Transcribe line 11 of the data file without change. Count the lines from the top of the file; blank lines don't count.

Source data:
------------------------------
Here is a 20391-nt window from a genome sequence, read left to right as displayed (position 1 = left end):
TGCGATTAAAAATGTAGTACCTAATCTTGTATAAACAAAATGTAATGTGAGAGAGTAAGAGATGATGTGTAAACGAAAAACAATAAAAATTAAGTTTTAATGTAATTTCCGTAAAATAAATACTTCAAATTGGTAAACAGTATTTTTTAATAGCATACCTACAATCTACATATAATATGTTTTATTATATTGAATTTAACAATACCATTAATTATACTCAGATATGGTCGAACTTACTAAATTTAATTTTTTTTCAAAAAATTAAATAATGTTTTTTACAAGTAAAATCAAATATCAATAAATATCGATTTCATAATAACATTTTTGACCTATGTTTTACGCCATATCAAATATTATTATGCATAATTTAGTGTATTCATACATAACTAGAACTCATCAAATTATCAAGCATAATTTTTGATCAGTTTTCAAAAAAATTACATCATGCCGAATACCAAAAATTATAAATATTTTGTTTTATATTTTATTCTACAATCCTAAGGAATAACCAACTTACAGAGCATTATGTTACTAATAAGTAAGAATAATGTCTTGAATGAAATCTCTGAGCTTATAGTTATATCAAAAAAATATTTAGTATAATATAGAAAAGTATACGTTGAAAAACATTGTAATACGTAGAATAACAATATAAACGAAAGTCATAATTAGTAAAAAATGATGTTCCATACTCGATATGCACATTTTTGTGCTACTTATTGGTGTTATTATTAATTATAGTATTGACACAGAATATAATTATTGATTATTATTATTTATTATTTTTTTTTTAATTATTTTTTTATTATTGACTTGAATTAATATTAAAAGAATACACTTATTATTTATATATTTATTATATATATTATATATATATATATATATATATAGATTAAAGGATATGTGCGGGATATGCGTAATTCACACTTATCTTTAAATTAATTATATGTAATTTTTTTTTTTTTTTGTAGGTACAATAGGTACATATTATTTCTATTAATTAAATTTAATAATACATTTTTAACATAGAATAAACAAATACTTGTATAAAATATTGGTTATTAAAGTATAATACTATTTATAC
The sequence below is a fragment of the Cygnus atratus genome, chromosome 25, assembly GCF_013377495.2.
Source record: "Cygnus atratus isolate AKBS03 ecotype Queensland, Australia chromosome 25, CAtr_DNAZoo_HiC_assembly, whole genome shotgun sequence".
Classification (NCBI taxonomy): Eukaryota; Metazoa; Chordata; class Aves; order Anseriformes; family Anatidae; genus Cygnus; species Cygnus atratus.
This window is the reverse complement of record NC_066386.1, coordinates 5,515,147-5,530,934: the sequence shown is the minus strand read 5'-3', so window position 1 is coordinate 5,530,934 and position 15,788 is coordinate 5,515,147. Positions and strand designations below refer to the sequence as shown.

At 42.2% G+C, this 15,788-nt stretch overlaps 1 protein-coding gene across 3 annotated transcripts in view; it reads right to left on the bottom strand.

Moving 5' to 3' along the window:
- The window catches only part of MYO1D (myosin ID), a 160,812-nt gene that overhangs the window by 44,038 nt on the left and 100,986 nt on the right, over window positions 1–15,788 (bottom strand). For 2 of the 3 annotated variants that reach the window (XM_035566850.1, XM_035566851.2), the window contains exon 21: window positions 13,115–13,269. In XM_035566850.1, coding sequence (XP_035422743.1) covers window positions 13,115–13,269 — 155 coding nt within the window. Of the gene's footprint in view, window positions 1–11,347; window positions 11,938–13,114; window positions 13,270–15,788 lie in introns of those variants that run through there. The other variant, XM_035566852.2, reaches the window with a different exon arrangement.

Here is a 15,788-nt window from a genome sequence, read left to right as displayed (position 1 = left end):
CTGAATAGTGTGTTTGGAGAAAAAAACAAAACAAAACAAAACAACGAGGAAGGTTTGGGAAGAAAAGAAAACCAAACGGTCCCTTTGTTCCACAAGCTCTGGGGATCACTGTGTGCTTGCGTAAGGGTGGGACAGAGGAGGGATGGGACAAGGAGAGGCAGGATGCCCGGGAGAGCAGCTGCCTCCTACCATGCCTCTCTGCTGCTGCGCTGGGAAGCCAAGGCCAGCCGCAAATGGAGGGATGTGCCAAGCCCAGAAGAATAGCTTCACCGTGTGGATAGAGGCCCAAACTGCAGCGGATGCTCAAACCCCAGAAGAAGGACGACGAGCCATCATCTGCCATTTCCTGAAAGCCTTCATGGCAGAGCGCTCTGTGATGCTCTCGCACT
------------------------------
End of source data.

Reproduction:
CTGAATAGTGTGTTTGGAGAAAAAAACAAAACAAAACAAAACAACGAGGAAGGTTTGGGAAGAAAAGAAAACCAAACGGTCCCTTTGTTCCACAAGCTCTGGGGATCACTGTGTGCTTGCGTAAGGGTGGGACAGAGGAGGGATGGGACAAGGAGAGGCAGGATGCCCGGGAGAGCAGCTGCCTCCTACCATGCCTCTCTGCTGCTGCGCTGGGAAGCCAAGGCCAGCCGCAAATGGAGGGATGTGCCAAGCCCAGAAGAATAGCTTCACCGTGTGGATAGAGGCCCAAACTGCAGCGGATGCTCAAACCCCAGAAGAAGGACGACGAGCCATCATCTGCCATTTCCTGAAAGCCTTCATGGCAGAGCGCTCTGTGATGCTCTCGCACT